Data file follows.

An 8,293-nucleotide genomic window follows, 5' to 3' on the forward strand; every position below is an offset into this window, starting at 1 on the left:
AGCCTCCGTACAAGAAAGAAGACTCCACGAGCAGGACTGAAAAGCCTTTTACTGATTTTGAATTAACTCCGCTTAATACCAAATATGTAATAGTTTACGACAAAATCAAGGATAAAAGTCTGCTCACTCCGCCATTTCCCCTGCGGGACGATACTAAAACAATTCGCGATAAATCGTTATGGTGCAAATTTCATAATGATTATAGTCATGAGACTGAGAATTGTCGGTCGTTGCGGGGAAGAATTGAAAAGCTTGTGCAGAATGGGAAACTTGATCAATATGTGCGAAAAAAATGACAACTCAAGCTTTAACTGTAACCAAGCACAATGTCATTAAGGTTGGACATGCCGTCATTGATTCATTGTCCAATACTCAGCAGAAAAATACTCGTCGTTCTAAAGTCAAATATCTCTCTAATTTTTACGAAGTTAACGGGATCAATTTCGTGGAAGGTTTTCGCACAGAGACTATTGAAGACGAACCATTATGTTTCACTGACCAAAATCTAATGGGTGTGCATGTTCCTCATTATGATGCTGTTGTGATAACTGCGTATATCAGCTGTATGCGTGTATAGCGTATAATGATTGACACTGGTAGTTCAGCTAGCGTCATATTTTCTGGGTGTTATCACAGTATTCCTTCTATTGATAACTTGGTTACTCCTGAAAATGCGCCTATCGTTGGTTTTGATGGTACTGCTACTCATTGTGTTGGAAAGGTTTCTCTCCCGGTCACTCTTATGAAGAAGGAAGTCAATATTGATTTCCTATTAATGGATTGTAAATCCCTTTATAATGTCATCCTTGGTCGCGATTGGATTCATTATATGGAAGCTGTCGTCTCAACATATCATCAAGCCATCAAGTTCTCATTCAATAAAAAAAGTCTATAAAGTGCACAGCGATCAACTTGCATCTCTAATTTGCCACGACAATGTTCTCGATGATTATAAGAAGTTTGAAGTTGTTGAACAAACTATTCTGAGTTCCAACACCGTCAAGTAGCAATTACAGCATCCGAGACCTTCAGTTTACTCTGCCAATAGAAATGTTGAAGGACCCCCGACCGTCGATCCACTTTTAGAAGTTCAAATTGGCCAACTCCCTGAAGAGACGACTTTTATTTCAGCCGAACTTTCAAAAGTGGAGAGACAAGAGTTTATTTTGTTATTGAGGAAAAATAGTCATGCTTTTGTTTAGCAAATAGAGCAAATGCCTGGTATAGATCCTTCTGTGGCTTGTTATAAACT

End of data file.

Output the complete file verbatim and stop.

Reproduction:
An 8,293-nucleotide genomic window follows, 5' to 3' on the forward strand; every position below is an offset into this window, starting at 1 on the left:
AGCCTCCGTACAAGAAAGAAGACTCCACGAGCAGGACTGAAAAGCCTTTTACTGATTTTGAATTAACTCCGCTTAATACCAAATATGTAATAGTTTACGACAAAATCAAGGATAAAAGTCTGCTCACTCCGCCATTTCCCCTGCGGGACGATACTAAAACAATTCGCGATAAATCGTTATGGTGCAAATTTCATAATGATTATAGTCATGAGACTGAGAATTGTCGGTCGTTGCGGGGAAGAATTGAAAAGCTTGTGCAGAATGGGAAACTTGATCAATATGTGCGAAAAAAATGACAACTCAAGCTTTAACTGTAACCAAGCACAATGTCATTAAGGTTGGACATGCCGTCATTGATTCATTGTCCAATACTCAGCAGAAAAATACTCGTCGTTCTAAAGTCAAATATCTCTCTAATTTTTACGAAGTTAACGGGATCAATTTCGTGGAAGGTTTTCGCACAGAGACTATTGAAGACGAACCATTATGTTTCACTGACCAAAATCTAATGGGTGTGCATGTTCCTCATTATGATGCTGTTGTGATAACTGCGTATATCAGCTGTATGCGTGTATAGCGTATAATGATTGACACTGGTAGTTCAGCTAGCGTCATATTTTCTGGGTGTTATCACAGTATTCCTTCTATTGATAACTTGGTTACTCCTGAAAATGCGCCTATCGTTGGTTTTGATGGTACTGCTACTCATTGTGTTGGAAAGGTTTCTCTCCCGGTCACTCTTATGAAGAAGGAAGTCAATATTGATTTCCTATTAATGGATTGTAAATCCCTTTATAATGTCATCCTTGGTCGCGATTGGATTCATTATATGGAAGCTGTCGTCTCAACATATCATCAAGCCATCAAGTTCTCATTCAATAAAAAAAGTCTATAAAGTGCACAGCGATCAACTTGCATCTCTAATTTGCCACGACAATGTTCTCGATGATTATAAGAAGTTTGAAGTTGTTGAACAAACTATTCTGAGTTCCAACACCGTCAAGTAGCAATTACAGCATCCGAGACCTTCAGTTTACTCTGCCAATAGAAATGTTGAAGGACCCCCGACCGTCGATCCACTTTTAGAAGTTCAAATTGGCCAACTCCCTGAAGAGACGACTTTTATTTCAGCCGAACTTTCAAAAGTGGAGAGACAAGAGTTTATTTTGTTATTGAGGAAAAATAGTCATGCTTTTGTTTAGCAAATAGAGCAAATGCCTGGTATAGATCCTTCTGTGGCTTGTTATAAACT